When Acronis True Image 2017 New Generation was introduced in January 2017, it marked a new level in data protection as the first backup product to deliver effective behavior-based protection from ransomware. Later that same year, with the release of Acronis True Image 2018, we enhanced our Acronis Active Protection set of technologies with artificial intelligence (AI) to deliver an additional layer of security to an already effective and award-winning anti-ransomware defense. 

With the newly released Acronis True Image 2019, we’re bringing even more enhancements to our cyber protection and anti-ransomware technologies, making the product even more secure and user-friendly.  

New Machine Learning models

As you may remember, Acronis uses AI and machine learning models to analyze stack traces in Windows processes, in case our behavioral heuristics need a “second opinion” to decide if a process is ransomware or not.

In Acronis True Image 2019, we’ve implemented a new model for stack trace analysis, based on the Gradient Boosting Tree technique. The idea is that the trees in this technique are not equally weighted depending on the situation in which different trees are used. While we previously didn’t analyze how often a particular stake frame appears in the stack, we now do – so we only take popular frames to learn from based on a special internal dictionary. Excluding rare frames from the learning process increases the overall accuracy while delivering other benefits.

This approach, for example, allows us to keep the same sized model (or even slightly less) while including much more data. By comparison, if we kept using the previous approach, our ML model would grow to dozens of megabytes – 10-times larger than it is now.

This innovative technique both boosts performance up to 150-200 percent compare to the previous approach and increases accuracy – allowing the new model to detect when a user receives an email attachment that claims to be a PDF, but in reality, it is malicious executable. 

Protection of network attached storages and network shares

Most valuable data is stored locally, although many working files can also be found on network shares, in local folders with remote/shared access, and on network attached storages (NAS). Since many ransomware strains will try to attack networks shares in addition to local files, in Acronis True Image 2019 we extended the coverage of our anti-ransomware technology to include network shares and NAS devices.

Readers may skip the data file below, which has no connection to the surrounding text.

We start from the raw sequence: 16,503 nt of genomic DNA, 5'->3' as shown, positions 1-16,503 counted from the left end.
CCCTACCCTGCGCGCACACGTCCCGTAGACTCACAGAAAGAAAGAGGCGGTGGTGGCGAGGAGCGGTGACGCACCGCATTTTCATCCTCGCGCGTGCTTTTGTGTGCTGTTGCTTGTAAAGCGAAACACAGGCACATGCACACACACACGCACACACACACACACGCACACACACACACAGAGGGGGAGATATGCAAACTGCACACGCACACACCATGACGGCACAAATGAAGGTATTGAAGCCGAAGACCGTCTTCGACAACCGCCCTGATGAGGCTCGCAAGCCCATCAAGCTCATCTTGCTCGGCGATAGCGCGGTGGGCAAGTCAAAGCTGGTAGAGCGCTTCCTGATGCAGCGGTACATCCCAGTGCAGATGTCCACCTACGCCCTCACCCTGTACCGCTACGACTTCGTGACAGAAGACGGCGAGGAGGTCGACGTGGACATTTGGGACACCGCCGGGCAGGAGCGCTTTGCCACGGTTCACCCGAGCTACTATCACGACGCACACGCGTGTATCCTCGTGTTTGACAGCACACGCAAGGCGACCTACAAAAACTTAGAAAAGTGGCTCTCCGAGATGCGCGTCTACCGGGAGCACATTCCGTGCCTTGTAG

Acronis Active Protection will detect ransomware if it begins to encrypt files on network shares. Plus you can restore files to a local folder – either a default Acronis folder or another user-defined folder – to ensure you can recover encrypted files even if the attack causes volatile network availability. Users can switch the network shares protection off, but we strongly recommend keeping it enabled (as by default).

You can choose a folder to restore affected files from NAS or network share.

Anti-ransomware network share settings
Identifying Black Ruby Ransomware

Black Ruby is one of the ransomware families that is capable of encrypting files on local shares.

Better usability and flexibility

We continue to improve the usability of our solution, responding to user suggestions on how we can make their experience better. One goal is to keep users better informed, which is why Acronis True Image 2019 provides information on sophisticated ransomware – such as attacks that use interpreters like PowerShell, WScript, Java, Python, Perl, Ruby, cmd.exe, etc., or run malicious dlls via rundll32.exe to perform the infection or other actions. There are plenty of ransomware families that use this technique, including Locky, Cerber, CryptoWall, Crypt0L0cker, CTB-Locker, RAA and many others.

Notifications now show you when a malicious dll or script (with a name) is using a legitimate interpreter in order to attack your data. This should help in cases when the user is not sure he should block the process or allow it to run.

Now you will see a Not_Petya warning

Now you will see a Not_Petya.dll warning instead of rundll32.exe

Detecting a ransomware attack on your network

Malicious script executed through PowerShell also will be displayed properly.

Now, there’s also the ability to whitelist or blacklist a malicious process immediately after detection. Users also have more flexibility in controlling those processes, allowing them to modify files, to modify files and backups, or block them as before. Whereas Acronis True Image 2018 included Master Boot Record (MBR) protection as part of self-defense settings, now it is possible to control the self-defense capabilities and protection of MBR separately, giving users even more flexibility.

More security and convenience

In addition to these enhancements to the anti-ransomware capabilities, Acronis True Image 2019 includes a number of new features. Users can now use an external hard drive to create an Acronis Survival Kit, an all-in-one recovery tool that includes everything needed to restore your system, from boot media to all your backups. New event-based scheduling capturing your backups simple, since you can have the process begin automatically when you connect an external USB drive.

Mac users can now clone an active disk making the process of migrating to a faster Mac or one with larger disk easy. They also can enjoy faster recovery of virtual machines now that Acronis True Image 2019 uses the native Parallels Desktop 14 API to back them up.

Acronis True Image 2019 brings a lot of improvements in terms of security and ease-of-use. We encourage you to switch to the new version to enjoy a higher level of security and accessibility.

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